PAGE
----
The planning commission held a public hearing on Tuesday to review the Weber residential development project, including the final environmental impact report (EIR) and proposed development plan.
"A connection to a public road has always been in the town plans. We hope to see improved levels of service," said Principal Planner David Crompton.
The new vehicular connection, to be named Weber Lane, was the subject of much discussion at Tuesday's meeting with both commission members and residents advocating for an additional sidewalk on the east side of the street. Currently, the sidewalk on Weber Road runs along the west side of the property and connects to paths on Blemer Road and Matadera Way.
"The idea is that there are multiple alternatives that weren't there before," said Davidon Homes Vice President Jeff Thayer.
While the new street includes two turnarounds or roundabouts to improve traffic flow, Thayer said it would be possible to add a five-foot sidewalk in front of five houses on Weber Lane. The inclusion of additional sidewalk was added to the commission's motion to approve.
"In 40 years on the planning commission, I've never seen so much effort from a developer to mitigate every single thing," said Commission member Lynn Overcashier. "I feel very strongly that Davidon Homes has gone above and beyond and I think it will benefit the community for many years to come."
Others were not so gung-ho about the development. Diablo resident Maryann Cella expressed concern about erosion along Green Valley Creek and called for a pipe along Diablo Road to push water from the development further up the creek.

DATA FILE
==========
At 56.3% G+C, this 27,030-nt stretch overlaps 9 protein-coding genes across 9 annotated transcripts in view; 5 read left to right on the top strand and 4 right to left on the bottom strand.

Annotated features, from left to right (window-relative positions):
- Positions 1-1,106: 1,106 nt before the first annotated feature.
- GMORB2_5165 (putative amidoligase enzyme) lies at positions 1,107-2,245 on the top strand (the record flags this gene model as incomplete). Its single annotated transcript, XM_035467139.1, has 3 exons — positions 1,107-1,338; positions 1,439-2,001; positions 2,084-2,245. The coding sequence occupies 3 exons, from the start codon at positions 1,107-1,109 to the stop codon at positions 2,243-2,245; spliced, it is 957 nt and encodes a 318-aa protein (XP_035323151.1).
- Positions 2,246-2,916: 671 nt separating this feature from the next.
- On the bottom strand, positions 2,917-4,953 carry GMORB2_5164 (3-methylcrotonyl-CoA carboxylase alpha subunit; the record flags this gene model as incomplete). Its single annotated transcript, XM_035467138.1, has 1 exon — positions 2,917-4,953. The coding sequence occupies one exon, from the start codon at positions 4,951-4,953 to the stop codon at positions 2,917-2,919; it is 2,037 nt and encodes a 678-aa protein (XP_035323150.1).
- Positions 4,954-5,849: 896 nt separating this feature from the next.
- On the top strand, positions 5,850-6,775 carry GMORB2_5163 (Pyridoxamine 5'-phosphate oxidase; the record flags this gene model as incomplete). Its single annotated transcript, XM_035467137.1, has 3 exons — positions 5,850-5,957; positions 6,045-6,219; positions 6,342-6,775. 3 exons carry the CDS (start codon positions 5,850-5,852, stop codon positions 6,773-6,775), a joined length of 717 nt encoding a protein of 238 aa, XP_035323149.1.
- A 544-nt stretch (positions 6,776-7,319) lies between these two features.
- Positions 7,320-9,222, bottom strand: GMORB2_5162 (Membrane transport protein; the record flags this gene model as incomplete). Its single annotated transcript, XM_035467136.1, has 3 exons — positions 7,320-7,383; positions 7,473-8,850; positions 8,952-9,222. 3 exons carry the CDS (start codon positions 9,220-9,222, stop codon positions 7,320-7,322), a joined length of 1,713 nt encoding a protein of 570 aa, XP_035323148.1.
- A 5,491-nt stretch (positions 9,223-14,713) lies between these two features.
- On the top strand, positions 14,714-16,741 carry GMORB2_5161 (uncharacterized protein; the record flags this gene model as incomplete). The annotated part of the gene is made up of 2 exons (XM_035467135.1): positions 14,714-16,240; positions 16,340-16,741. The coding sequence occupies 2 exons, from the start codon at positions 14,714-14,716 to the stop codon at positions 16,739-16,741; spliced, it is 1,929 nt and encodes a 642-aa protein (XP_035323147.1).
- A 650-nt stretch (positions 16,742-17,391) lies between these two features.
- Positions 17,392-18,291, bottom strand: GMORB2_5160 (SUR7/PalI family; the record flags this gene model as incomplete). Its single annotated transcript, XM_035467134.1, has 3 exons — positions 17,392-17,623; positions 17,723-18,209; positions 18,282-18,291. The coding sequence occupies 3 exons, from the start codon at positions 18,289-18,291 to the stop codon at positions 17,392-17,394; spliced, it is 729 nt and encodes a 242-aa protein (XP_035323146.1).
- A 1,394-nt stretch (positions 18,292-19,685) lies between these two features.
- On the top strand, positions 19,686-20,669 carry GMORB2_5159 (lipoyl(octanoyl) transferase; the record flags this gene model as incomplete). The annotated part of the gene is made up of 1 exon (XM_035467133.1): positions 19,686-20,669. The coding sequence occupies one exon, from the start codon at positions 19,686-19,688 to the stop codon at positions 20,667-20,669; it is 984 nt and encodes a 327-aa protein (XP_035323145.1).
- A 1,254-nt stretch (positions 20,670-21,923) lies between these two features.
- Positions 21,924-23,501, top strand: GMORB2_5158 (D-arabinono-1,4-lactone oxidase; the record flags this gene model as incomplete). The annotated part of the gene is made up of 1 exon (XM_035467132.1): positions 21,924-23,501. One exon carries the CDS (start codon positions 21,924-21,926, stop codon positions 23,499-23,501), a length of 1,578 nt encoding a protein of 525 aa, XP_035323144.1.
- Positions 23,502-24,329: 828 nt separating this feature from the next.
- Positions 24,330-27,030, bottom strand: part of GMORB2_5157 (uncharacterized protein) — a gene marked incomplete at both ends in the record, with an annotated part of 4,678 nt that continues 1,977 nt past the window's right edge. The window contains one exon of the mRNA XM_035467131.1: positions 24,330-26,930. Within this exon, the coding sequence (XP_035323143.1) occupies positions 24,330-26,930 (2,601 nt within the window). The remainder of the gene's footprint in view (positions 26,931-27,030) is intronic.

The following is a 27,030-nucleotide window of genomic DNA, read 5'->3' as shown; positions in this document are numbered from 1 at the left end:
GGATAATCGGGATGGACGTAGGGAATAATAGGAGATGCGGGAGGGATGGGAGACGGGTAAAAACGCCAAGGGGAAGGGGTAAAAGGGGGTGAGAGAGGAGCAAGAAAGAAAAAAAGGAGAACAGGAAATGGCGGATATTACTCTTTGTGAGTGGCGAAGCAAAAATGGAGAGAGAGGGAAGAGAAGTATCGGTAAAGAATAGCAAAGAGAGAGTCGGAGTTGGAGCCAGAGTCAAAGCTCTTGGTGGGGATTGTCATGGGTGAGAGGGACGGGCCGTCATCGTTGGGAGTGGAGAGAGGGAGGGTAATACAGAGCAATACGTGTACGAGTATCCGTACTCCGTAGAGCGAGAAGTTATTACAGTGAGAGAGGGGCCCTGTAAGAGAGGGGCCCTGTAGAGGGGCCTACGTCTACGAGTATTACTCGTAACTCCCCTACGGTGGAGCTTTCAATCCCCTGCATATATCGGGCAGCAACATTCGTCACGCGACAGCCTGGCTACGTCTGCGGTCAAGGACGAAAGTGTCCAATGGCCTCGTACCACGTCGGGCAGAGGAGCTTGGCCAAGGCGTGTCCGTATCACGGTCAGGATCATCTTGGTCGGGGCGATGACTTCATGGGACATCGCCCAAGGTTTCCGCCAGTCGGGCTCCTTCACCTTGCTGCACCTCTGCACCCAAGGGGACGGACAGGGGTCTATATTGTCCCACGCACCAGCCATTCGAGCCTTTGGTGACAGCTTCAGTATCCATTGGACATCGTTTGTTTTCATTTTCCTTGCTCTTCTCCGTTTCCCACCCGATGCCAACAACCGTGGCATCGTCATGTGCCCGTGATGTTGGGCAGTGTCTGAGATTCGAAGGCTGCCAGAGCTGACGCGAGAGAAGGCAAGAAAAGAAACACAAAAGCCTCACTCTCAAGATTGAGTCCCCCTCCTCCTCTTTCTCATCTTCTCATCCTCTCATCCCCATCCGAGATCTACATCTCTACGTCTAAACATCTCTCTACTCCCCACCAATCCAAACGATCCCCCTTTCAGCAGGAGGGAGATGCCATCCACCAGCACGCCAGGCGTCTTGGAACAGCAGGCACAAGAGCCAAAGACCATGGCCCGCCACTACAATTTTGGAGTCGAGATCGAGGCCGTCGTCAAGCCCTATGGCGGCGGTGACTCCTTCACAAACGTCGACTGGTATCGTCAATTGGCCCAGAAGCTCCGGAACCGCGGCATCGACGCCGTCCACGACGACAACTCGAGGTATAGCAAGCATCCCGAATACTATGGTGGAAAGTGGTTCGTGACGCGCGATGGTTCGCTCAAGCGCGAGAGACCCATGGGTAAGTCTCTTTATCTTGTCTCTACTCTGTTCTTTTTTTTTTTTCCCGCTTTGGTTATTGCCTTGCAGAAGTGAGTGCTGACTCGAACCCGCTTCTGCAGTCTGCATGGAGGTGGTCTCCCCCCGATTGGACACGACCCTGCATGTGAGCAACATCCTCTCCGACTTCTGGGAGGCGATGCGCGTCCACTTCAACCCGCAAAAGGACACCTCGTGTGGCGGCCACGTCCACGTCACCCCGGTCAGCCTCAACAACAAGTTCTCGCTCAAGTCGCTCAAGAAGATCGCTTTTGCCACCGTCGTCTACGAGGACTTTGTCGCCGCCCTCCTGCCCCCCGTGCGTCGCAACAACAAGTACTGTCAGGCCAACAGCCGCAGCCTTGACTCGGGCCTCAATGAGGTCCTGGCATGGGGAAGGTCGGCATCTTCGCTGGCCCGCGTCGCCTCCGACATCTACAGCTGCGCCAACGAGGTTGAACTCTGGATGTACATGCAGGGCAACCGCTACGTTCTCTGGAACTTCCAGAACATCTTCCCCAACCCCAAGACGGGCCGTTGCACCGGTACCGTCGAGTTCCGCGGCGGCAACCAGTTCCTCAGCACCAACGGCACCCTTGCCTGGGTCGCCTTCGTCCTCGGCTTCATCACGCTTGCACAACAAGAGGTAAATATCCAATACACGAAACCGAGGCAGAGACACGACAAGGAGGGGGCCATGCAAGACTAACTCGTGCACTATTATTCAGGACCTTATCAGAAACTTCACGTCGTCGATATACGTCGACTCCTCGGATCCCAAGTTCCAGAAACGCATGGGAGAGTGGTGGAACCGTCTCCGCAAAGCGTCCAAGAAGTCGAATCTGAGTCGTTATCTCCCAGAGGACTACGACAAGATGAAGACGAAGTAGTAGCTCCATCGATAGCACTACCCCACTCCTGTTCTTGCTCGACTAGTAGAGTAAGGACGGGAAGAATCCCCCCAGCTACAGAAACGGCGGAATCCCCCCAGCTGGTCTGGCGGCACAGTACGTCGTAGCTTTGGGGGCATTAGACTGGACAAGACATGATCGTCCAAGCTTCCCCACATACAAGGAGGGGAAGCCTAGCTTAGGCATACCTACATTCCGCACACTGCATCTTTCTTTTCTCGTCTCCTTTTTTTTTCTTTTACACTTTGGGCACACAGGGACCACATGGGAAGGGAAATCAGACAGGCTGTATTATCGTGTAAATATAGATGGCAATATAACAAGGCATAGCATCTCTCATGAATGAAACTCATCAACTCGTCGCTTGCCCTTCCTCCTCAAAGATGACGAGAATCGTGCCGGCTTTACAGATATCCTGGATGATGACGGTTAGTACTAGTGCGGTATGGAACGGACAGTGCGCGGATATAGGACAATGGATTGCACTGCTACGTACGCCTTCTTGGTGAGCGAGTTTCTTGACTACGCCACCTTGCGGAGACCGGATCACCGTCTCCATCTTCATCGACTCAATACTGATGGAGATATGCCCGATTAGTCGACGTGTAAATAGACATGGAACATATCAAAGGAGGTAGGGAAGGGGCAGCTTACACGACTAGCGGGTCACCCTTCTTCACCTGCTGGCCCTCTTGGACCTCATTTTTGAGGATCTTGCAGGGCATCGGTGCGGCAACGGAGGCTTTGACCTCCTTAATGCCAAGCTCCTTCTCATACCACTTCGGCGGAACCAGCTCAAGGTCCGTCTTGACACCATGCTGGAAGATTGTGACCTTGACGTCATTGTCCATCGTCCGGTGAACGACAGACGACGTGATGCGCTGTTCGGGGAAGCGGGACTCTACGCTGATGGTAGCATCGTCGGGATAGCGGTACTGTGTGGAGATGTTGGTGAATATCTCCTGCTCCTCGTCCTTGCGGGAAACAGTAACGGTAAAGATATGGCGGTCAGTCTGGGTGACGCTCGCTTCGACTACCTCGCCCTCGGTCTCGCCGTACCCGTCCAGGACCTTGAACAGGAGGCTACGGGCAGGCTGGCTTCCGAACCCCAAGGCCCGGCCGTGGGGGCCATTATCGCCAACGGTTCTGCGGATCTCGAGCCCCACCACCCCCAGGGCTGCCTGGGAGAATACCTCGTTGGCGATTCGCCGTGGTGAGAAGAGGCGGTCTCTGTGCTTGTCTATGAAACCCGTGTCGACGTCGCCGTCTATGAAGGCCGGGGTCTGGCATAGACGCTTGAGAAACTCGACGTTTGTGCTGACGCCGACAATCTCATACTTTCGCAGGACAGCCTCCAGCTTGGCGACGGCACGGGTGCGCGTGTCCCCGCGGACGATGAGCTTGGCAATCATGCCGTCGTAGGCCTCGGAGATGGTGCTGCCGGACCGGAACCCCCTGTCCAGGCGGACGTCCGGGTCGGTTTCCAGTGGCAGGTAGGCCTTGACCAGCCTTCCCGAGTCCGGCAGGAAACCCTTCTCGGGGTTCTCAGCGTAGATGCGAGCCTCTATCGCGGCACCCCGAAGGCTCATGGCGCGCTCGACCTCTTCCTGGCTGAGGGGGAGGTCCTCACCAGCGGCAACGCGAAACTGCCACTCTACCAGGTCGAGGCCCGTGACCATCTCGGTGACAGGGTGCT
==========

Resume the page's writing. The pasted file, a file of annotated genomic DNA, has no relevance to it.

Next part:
"All the people who have homes along Green Valley Creek don't have taxpayer dollars at their disposal," she said. "There's no discussion that the creek is over capacityÂ….I'm kind of amazed that this isn't in the EIR."
In its response to comments document, consultants outlined ways to mitigate the development's hydrology impacts by delivering peak water flows into the creek prior to the larger flow from mainstream watersheds.
The document, which is comprised of responses to 26 letters, also addressed mitigations to cumulative traffic effects and aesthetic issues.
But getting to this point was no easy task. After approving project applications and accepting a mitigated negative declaration (MND) in April 2007, a group called Citizens for Civic Accountability filed a lawsuit alleging that Danville failed to comply with the California Environmental Quality Act. Superior Court found that the MND accounted for all environmental impacts except tree removal, forcing the town to retract approval of the MND report.
After approving a new MND in 2009, Citizens for Civic Accountability (CCA) filed an appeal. The California Court of Appeal subsequently concluded that there was substantial evidence that the project might result in significant adverse impacts on wetlands riparian habitat.
"This EIR is the result of our efforts and though I believe it was hastily done...at least it was done," said CCA member Kristin Trisco.
The final EIR and development application will now go to the town council, which will take final action on the project during a public hearing in early July.
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